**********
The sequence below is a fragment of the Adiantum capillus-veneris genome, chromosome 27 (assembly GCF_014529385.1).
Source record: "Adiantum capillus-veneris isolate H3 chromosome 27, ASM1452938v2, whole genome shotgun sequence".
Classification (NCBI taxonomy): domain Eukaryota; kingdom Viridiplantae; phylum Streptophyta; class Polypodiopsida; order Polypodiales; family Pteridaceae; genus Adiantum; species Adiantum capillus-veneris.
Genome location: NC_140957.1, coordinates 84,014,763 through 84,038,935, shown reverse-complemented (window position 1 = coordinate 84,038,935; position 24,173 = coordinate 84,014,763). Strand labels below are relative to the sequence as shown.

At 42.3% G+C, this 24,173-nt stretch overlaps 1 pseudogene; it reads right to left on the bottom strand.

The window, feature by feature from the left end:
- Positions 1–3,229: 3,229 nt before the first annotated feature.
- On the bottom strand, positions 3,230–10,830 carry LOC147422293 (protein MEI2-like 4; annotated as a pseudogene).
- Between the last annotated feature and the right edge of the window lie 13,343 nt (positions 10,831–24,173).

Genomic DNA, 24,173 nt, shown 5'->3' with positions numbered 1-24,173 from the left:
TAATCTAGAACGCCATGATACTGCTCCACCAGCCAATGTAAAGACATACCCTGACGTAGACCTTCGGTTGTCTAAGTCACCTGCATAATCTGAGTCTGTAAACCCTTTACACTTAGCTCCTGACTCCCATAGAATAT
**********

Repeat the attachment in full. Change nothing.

The sequence below is a fragment of the Adiantum capillus-veneris genome, chromosome 27 (assembly GCF_014529385.1).
Source record: "Adiantum capillus-veneris isolate H3 chromosome 27, ASM1452938v2, whole genome shotgun sequence".
Classification (NCBI taxonomy): domain Eukaryota; kingdom Viridiplantae; phylum Streptophyta; class Polypodiopsida; order Polypodiales; family Pteridaceae; genus Adiantum; species Adiantum capillus-veneris.
Genome location: NC_140957.1, coordinates 84,014,763 through 84,038,935, shown reverse-complemented (window position 1 = coordinate 84,038,935; position 24,173 = coordinate 84,014,763). Strand labels below are relative to the sequence as shown.

At 42.3% G+C, this 24,173-nt stretch overlaps 1 pseudogene; it reads right to left on the bottom strand.

The window, feature by feature from the left end:
- Positions 1–3,229: 3,229 nt before the first annotated feature.
- On the bottom strand, positions 3,230–10,830 carry LOC147422293 (protein MEI2-like 4; annotated as a pseudogene).
- Between the last annotated feature and the right edge of the window lie 13,343 nt (positions 10,831–24,173).

Genomic DNA, 24,173 nt, shown 5'->3' with positions numbered 1-24,173 from the left:
TAATCTAGAACGCCATGATACTGCTCCACCAGCCAATGTAAAGACATACCCTGACGTAGACCTTCGGTTGTCTAAGTCACCTGCATAATCTGAGTCTGTAAACCCTTTACACTTAGCTCCTGACTCCCATAGAATAT